Guinea pig communication isn’t hard to understand. Cavies are big conversationalists. Talk talk talk all day long, and they use not only noises but their body language to communicate. They tell us how they feel and what they want, and they don’t hold back. Of course, each guinea pig is an individual and has their own particular ways of communicating, so it is up to us to really get to know each one of our friends. One mutters all day, every day, and another one purrs. One head tosses after a few minutes in our arms, the other popcorns for affection. The big key is this: we all like to be noticed, heard, and understood…so if you pay attention, they will interact with you, and you can have a deeper, fuller friendship.
PURRING is a nice low vibration sound. It is a relaxed, content sound…much like when a cat purrs. Like this. If the PURRING comes in short bursts, and is higher pitched, it is a sign of confusion or uncertainty – your piggy is looking for reassurance.
The WHEEK is a short, squeaky noise and often happens at dinner time, when the cavie hears the hay coming. WHEEKING is often accompanied by some POPCORNING, and the whole scene is pretty darn adorable. Here’s an example.
CHIRPING sounds just like a bird chirping. (Take a listen here). This is not a well understood sound, and isn’t heard often. It has been heard at several unrelated times including interest in something new, uncertainty in a new environment, and may also have something to do with sows feeding baby piggies. If your piggy has chirped, tell us about it!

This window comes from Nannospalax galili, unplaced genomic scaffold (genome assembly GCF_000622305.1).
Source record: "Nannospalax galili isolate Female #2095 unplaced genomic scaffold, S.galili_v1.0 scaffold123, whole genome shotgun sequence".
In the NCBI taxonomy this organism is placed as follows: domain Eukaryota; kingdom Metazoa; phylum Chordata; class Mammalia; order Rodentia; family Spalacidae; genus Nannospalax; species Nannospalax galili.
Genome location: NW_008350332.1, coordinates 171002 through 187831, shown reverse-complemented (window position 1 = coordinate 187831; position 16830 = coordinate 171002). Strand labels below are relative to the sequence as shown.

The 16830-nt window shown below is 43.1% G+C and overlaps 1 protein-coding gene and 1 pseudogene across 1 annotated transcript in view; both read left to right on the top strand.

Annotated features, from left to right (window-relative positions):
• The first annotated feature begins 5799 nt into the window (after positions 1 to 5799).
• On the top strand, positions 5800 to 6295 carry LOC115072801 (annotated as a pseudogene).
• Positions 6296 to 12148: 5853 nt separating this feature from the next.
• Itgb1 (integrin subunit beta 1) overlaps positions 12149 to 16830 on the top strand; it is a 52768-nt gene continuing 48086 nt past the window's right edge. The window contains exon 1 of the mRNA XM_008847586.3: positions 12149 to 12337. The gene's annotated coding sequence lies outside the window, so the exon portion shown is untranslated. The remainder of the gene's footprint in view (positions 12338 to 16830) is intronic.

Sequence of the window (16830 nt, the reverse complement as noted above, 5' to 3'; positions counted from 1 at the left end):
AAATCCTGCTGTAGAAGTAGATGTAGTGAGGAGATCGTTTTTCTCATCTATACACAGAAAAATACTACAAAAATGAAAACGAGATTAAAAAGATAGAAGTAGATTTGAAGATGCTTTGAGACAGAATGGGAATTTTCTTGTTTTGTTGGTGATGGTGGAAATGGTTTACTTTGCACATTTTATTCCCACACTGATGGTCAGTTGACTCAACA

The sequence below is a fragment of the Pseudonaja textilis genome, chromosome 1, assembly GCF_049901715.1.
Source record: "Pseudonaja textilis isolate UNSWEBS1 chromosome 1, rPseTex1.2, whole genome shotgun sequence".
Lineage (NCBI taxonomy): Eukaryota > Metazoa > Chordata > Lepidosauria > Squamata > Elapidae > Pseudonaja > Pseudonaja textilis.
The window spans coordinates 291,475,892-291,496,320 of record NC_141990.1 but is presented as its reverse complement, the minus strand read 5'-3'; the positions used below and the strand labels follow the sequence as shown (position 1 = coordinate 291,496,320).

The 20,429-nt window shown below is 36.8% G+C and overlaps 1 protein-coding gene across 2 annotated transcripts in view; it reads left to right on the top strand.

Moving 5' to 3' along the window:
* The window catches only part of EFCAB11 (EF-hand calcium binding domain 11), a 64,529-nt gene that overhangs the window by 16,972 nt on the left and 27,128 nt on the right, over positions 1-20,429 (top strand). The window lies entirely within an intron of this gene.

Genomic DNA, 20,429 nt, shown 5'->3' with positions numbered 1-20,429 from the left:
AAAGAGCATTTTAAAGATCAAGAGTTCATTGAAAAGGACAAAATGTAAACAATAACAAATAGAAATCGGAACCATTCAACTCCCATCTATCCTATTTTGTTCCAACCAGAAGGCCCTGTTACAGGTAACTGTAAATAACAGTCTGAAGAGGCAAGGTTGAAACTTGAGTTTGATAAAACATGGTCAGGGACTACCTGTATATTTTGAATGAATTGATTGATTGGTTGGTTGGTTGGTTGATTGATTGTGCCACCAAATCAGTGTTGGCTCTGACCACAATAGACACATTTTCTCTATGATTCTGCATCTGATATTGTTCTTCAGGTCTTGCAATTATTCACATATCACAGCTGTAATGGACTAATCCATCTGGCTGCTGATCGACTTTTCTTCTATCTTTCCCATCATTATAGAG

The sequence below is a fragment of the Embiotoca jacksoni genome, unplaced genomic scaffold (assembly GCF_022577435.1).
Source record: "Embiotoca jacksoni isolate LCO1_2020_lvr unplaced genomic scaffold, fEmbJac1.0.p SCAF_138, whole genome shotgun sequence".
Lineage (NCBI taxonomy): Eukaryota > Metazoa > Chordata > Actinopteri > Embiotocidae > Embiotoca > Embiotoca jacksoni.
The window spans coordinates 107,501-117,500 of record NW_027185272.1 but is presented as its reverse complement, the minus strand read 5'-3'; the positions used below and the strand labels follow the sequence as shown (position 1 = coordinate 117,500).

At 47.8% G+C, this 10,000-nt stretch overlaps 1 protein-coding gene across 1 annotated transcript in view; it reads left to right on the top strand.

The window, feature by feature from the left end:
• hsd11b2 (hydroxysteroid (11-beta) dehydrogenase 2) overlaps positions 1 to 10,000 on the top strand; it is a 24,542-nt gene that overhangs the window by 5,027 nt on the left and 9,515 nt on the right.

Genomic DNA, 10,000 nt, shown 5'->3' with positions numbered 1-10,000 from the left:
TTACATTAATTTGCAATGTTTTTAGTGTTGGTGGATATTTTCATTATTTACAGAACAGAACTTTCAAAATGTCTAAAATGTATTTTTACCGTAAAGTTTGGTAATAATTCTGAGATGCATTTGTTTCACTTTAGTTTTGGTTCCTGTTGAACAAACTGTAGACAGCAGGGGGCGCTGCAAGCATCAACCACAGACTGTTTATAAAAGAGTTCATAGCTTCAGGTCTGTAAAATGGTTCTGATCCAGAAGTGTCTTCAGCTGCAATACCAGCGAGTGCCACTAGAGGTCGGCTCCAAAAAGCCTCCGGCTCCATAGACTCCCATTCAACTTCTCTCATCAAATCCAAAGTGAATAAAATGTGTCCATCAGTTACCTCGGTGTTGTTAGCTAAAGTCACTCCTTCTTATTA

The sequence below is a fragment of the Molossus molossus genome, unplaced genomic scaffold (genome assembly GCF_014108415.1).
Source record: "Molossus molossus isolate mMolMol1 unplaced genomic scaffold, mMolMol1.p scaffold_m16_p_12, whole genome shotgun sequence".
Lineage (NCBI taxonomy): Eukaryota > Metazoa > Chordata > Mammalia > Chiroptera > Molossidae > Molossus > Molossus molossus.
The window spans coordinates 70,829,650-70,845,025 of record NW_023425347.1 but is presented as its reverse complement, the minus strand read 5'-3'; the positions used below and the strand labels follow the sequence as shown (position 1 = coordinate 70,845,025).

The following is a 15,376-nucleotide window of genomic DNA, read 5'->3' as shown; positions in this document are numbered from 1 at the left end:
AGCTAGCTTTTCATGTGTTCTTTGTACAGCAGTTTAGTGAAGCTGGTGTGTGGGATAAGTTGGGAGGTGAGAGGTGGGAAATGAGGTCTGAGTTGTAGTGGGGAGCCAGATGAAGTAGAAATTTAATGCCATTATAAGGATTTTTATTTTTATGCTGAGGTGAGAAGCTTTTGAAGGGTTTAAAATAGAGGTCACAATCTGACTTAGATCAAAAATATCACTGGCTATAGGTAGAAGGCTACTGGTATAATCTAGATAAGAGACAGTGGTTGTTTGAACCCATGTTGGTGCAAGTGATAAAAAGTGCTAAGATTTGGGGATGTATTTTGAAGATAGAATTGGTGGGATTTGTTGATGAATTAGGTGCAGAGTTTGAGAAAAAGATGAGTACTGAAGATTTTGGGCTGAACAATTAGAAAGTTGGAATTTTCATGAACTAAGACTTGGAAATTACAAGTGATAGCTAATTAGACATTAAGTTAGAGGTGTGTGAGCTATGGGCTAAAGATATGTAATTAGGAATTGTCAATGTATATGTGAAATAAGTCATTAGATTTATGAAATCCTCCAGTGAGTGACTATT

Piggies do WHINE, and usually that whine is directed at another pig who is annoying them. You can translate the whine to: “Stoooooooppppp iiiiitttttttt”.
Clacking teeth together is called CHATTERING, and is a sign of annoyance. (Listen to some chattering here.) Maybe your piggy has had enough of being held, or is done with being stroked. Whatever is going on, they are ready to stop. This may be accompanied by the HEAD TOSS. Chattering can become louder and more angry, and at its worst, is accompanied by raised hackles, rumblestrutting, and the pig may raise up on his hind legs, ready for attack.
Another noise you may hear from an angry or threatened piggy is HISSING. TEETH BARING and HISSING often go together, and you may even notice your guinea pig’s fur is fluffed up and poofy – your friend is trying to look bigger and more threatening (as far as guinea pigs can look big and threatening). The head may be tossed up, and the front legs in a wide stance. A fight is brewing – separate those piggies! (More on dominant body language in the next post.)
If you ever hear a SHRIEK, run to your friend with phone in hand and be ready to go to the vet. Your guinea pig has been injured, through accident or attack, and needs help immediately. A SHRIEK is an emergency – don’t wait to find out what has happened.
In the next post, we’ll learn about guinea pig body language. Stay tuned!
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